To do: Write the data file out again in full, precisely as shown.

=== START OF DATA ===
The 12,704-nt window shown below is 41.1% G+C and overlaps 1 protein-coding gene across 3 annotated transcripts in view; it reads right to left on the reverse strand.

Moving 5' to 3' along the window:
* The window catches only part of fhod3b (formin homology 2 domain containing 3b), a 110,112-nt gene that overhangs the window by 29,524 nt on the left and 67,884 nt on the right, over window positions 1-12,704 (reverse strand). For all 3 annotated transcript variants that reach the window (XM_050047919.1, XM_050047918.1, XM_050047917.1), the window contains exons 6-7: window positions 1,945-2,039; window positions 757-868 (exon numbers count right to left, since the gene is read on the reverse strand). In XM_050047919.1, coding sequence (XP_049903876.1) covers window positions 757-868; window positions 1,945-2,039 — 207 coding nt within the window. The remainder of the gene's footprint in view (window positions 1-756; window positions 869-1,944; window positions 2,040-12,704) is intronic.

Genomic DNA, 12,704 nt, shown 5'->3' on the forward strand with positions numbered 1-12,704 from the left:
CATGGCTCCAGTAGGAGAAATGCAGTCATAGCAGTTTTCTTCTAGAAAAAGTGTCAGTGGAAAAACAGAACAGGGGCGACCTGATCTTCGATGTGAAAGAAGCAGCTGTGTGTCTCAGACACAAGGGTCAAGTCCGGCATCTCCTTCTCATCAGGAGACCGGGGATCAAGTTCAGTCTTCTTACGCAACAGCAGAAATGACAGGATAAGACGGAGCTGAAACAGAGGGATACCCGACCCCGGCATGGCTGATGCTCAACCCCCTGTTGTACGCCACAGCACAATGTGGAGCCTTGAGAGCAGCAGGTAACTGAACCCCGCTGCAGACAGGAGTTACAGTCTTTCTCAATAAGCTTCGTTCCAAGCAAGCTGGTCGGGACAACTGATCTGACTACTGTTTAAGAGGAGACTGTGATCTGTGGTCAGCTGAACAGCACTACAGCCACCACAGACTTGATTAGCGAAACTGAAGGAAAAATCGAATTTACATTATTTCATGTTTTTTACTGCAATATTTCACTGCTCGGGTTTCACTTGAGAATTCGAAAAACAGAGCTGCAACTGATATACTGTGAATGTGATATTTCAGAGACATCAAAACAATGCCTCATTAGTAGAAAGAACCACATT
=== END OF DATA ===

The 12,704-nt window shown below is 41.1% G+C and overlaps 1 protein-coding gene across 3 annotated transcripts in view; it reads right to left on the reverse strand.

Moving 5' to 3' along the window:
* The window catches only part of fhod3b (formin homology 2 domain containing 3b), a 110,112-nt gene that overhangs the window by 29,524 nt on the left and 67,884 nt on the right, over window positions 1-12,704 (reverse strand). For all 3 annotated transcript variants that reach the window (XM_050047919.1, XM_050047918.1, XM_050047917.1), the window contains exons 6-7: window positions 1,945-2,039; window positions 757-868 (exon numbers count right to left, since the gene is read on the reverse strand). In XM_050047919.1, coding sequence (XP_049903876.1) covers window positions 757-868; window positions 1,945-2,039 — 207 coding nt within the window. The remainder of the gene's footprint in view (window positions 1-756; window positions 869-1,944; window positions 2,040-12,704) is intronic.

Genomic DNA, 12,704 nt, shown 5'->3' on the forward strand with positions numbered 1-12,704 from the left:
CATGGCTCCAGTAGGAGAAATGCAGTCATAGCAGTTTTCTTCTAGAAAAAGTGTCAGTGGAAAAACAGAACAGGGGCGACCTGATCTTCGATGTGAAAGAAGCAGCTGTGTGTCTCAGACACAAGGGTCAAGTCCGGCATCTCCTTCTCATCAGGAGACCGGGGATCAAGTTCAGTCTTCTTACGCAACAGCAGAAATGACAGGATAAGACGGAGCTGAAACAGAGGGATACCCGACCCCGGCATGGCTGATGCTCAACCCCCTGTTGTACGCCACAGCACAATGTGGAGCCTTGAGAGCAGCAGGTAACTGAACCCCGCTGCAGACAGGAGTTACAGTCTTTCTCAATAAGCTTCGTTCCAAGCAAGCTGGTCGGGACAACTGATCTGACTACTGTTTAAGAGGAGACTGTGATCTGTGGTCAGCTGAACAGCACTACAGCCACCACAGACTTGATTAGCGAAACTGAAGGAAAAATCGAATTTACATTATTTCATGTTTTTTACTGCAATATTTCACTGCTCGGGTTTCACTTGAGAATTCGAAAAACAGAGCTGCAACTGATATACTGTGAATGTGATATTTCAGAGACATCAAAACAATGCCTCATTAGTAGAAAGAACCACATT